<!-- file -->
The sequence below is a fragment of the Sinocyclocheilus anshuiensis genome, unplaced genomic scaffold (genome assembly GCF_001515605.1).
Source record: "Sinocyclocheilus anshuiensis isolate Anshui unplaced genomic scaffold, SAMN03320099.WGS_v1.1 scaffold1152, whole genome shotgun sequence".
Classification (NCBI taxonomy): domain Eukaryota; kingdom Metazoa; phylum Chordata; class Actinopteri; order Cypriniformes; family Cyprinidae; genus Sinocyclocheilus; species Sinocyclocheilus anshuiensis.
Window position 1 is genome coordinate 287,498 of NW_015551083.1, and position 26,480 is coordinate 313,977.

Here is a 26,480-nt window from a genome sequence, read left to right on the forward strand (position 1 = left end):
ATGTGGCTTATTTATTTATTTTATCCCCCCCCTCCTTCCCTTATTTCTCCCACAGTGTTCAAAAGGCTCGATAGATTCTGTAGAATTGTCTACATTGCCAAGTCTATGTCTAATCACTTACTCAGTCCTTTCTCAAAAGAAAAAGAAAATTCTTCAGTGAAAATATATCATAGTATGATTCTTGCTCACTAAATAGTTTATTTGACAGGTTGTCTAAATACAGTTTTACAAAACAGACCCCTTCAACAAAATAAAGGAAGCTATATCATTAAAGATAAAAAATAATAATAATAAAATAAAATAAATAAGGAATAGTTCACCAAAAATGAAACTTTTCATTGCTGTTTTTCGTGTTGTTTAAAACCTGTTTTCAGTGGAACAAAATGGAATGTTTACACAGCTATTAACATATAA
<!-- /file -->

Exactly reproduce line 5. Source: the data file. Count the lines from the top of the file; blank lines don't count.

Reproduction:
Here is a 26,480-nt window from a genome sequence, read left to right on the forward strand (position 1 = left end):